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Viewing cable 09PARAMARIBO92, SURINAME: STUDENTS QUIT VENEZUELAN AND CHINESE

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Reference ID Created Released Classification Origin
09PARAMARIBO92 2009-03-30 18:06 2011-01-31 15:03 UNCLASSIFIED//FOR OFFICIAL USE ONLY Embassy Paramaribo
VZCZCXRO4248
PP RUEHGR
DE RUEHPO #0092 0891847
ZNR UUUUU ZZH
P 301847Z MAR 09
FM AMEMBASSY PARAMARIBO
TO RUEHC/SECSTATE WASHDC PRIORITY 0648
INFO RUCNCOM/EC CARICOM COLLECTIVE PRIORITY
RUEHBJ/AMEMBASSY BEIJING PRIORITY 0170
RUEHCV/AMEMBASSY CARACAS PRIORITY 1687
UNCLASSIFIED//FOR OFFICIAL USE ONLY

UNCLAS PARAMARIBO 000092 

SENSITIVE 
SIPDIS 

STATE FOR WHA/CAR JROSHOLT 
WHA/PD FOR CHAD WEST 

E.O. 12958: N/A 
TAGS: PREL PGOV CH VZ CU NS
SUBJECT: SURINAME: STUDENTS QUIT VENEZUELAN AND CHINESE 
SCHOLARSHIP PROGRAMS, BUT CUBAN PROGRAMS STILL POPULAR 

1. (SBU) Summary. Recent Venezuelan and Chinese government 
scholarship programs for Surinamese students have fallen 
short of their targets. This academic year, eight of eleven 
Surinamers with Venezuelan scholarships quit their programs, 
while two of five Surinamers with Chinese scholarships quit 
their programs. In contrast with the Venezuelans and the 
Chinese, the Cuban government's scholarship program continues 
to go strong with 60 participants, according to media 
reports. End Summary. 

2. (U) On March 16, De Ware Tijd (the newspaper of record) 
broke the story that eight of eleven Surinamese students 
studying medicine in Venezuela had quit their programs. The 
media quoted Suriname's Ambassador to Venezuela, Samuel 
Pawironadi, as stating that the Embassy of the Bolivarian 
Republic of Venezuela had directly advertised these 
scholarships in the Surinamese press without coordination 
with Suriname's Ministry of Education. The Surinamese 
Embassy in Venezuela worked closely with the Venezuelan 
government once the problems came to light in order to ensure 
the remaining three students would have an enjoyable stay, 
the media reported. 

3. (SBU) In December 2008, Post's EducationUSA advisor 
counseled two of the returning students. One student told 
her the Venezuelan program was disorganized. Although the 
advertisement said it was a medical school scholarship, when 
the students arrived in Venezuela the medical school had not 
yet been built. Instead, the students were sent to learn 
Spanish in a village on the Venezuelan-Guyanese border. The 
student reported that the room and board provided was 
substandard, and that he became ill before returning to 
Suriname. Later, the EducationUSA advisor learned this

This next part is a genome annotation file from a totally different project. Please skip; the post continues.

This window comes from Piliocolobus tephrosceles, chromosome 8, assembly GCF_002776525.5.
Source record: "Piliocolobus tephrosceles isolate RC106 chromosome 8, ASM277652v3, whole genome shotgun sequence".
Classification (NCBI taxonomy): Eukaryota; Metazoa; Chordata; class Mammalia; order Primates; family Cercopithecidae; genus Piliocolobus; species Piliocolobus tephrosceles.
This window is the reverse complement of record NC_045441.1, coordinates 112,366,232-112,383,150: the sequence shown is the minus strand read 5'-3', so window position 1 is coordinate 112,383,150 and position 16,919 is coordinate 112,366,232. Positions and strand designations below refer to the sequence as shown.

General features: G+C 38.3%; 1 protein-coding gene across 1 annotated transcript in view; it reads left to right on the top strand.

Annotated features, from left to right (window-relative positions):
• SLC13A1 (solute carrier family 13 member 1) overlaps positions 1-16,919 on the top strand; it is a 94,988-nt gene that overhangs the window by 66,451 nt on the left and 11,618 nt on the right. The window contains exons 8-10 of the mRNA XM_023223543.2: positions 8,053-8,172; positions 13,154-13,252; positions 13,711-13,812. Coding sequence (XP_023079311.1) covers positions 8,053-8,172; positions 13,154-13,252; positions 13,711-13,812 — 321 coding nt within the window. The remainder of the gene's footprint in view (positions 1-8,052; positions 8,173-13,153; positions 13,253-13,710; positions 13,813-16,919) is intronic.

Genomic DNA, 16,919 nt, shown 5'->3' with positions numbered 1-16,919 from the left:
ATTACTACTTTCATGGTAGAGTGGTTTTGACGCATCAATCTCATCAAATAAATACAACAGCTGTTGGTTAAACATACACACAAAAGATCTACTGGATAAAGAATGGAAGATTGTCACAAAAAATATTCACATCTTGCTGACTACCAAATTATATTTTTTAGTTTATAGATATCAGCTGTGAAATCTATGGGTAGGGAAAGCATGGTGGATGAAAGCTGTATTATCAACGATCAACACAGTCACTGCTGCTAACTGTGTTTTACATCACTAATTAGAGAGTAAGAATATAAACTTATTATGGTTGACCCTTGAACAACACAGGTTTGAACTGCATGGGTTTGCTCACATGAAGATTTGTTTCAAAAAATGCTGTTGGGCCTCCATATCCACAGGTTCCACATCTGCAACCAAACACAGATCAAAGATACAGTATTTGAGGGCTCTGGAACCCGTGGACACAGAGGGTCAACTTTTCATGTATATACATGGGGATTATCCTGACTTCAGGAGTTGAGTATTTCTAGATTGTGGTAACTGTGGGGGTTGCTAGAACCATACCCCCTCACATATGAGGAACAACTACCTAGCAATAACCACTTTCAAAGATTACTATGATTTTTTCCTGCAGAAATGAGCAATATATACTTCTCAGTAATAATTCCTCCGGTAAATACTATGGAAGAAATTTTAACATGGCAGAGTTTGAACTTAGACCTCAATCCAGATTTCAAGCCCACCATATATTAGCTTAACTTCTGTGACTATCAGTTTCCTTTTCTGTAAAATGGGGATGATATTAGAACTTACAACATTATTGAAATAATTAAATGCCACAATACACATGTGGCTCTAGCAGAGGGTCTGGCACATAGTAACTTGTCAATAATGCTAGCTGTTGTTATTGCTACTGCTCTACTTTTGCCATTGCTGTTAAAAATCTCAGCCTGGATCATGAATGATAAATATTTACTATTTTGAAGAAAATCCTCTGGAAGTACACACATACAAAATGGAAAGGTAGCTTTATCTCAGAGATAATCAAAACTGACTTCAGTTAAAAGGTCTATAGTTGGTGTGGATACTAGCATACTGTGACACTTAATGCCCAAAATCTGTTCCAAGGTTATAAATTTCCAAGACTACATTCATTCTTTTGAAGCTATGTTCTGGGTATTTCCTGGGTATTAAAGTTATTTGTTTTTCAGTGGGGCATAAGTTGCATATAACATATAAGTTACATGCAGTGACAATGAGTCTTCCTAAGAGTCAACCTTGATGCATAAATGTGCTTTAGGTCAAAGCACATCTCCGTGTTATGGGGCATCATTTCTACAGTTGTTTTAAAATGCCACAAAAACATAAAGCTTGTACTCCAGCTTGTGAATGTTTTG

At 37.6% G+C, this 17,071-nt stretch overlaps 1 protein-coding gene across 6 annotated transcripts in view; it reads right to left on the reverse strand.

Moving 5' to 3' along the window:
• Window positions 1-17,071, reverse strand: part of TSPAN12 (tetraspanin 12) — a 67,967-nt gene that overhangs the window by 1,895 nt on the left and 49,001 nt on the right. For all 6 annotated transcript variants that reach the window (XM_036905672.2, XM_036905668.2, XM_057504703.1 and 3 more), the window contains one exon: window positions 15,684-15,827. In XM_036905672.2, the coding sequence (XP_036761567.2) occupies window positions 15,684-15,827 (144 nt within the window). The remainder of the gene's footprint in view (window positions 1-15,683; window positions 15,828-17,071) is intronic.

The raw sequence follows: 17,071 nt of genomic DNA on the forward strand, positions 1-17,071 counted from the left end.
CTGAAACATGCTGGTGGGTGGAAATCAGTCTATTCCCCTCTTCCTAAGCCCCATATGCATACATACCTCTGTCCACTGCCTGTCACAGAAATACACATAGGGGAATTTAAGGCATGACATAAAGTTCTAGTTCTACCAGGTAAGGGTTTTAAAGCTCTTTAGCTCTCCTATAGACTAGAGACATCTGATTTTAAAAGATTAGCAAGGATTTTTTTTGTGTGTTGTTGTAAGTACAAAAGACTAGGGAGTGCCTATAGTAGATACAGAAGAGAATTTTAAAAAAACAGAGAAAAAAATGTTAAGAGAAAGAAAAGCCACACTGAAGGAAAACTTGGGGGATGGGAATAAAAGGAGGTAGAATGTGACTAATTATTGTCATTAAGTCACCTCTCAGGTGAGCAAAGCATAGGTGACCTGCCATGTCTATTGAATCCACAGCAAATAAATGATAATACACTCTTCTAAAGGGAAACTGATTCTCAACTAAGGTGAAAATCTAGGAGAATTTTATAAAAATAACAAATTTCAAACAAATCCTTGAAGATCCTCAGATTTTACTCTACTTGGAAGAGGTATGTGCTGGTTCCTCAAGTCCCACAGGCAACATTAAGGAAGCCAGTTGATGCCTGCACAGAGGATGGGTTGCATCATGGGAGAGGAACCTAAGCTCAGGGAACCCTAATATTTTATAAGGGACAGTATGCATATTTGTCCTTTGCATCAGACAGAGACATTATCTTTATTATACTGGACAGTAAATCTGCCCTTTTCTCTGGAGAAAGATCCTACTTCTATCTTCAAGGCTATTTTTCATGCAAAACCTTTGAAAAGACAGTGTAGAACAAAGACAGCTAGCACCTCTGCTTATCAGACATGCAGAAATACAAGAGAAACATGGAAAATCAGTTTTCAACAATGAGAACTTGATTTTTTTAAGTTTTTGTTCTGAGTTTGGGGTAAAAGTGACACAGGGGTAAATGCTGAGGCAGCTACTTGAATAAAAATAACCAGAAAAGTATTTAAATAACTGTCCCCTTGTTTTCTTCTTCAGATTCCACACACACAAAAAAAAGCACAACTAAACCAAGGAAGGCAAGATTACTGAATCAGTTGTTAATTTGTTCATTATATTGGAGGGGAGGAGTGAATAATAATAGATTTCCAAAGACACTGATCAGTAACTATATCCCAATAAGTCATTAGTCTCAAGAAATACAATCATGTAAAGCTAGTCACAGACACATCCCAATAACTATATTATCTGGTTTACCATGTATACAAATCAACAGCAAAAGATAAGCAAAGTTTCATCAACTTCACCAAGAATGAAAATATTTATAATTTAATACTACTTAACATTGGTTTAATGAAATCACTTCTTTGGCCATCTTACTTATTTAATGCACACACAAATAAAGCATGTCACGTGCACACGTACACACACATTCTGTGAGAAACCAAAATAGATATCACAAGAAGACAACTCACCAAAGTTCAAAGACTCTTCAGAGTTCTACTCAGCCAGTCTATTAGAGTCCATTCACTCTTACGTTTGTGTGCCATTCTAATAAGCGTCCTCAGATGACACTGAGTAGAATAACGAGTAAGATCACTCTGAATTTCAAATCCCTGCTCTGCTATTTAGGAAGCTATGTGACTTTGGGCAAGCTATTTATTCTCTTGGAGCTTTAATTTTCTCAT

student received a scholarship to finish his studies in the 
Netherlands. 

4. (U) The March 16 news report came on the heels of a 
January 22 De Ware Tijd article, which had reported that two 
Surinamers who had received scholarships to study in Beijing 
had also quit their programs and returned to Suriname. 
Originally, there were five students sent to China last fall, 
according to a public statement by Chinese Ambassador to 
Suriname Su Ge on China's National Day. These scholarships 
had been coordinated by Suriname's Ministry of Education. 
Post's EducationUSA advisor spoke with Richel Najatirta at 
the Ministry of Education, who is in charge of scholarship 
programs. Najatirta advised that this scholarship program 
involved cost-sharing with the Chinese government covering 
room, board, and tuition for the students while the 
Surinamese government covered the roundtrip airfare. 
Najatirta confirmed that the Ministry is currently in dispute 
with the two students because they returned to Suriname 
without notifying the Ministry. The Ministry is requesting 
the students reimburse the Ministry the airfare costs. 

5. (U) In contrast with the Venezuelans and the Chinese, the 
Cuban government's scholarship program appeared to be going 
strong this academic year. On December 8, 2008, the De Ware 
Tijd reported that sixty Surinamese students were studying in 
Cuba. 

6. (SBU) Comment. Post's EducationUSA advisor has noted that 
many of the students who come to the U.S. Embassy for 
academic counseling are looking for scholarship 
opportunities. With the comparatively high cost of studying 
in the United States, combined with scholarship programs 
offered by other countries' governments, it is hard to 
attract Surinamese students to the United States at the 
undergraduate level, especially when the United States rarely 
offers to pay. Post is researching imaginative methods to 
attract Surinamese students, including access to Fulbright 
and Humphrey scholarship programs, but still is unlikely to 
be able to fully compete with the apparently deep pockets of 
the Venezuelans, Chinese, or the Cubans. End Comment. 
SCHREIBER HUGHES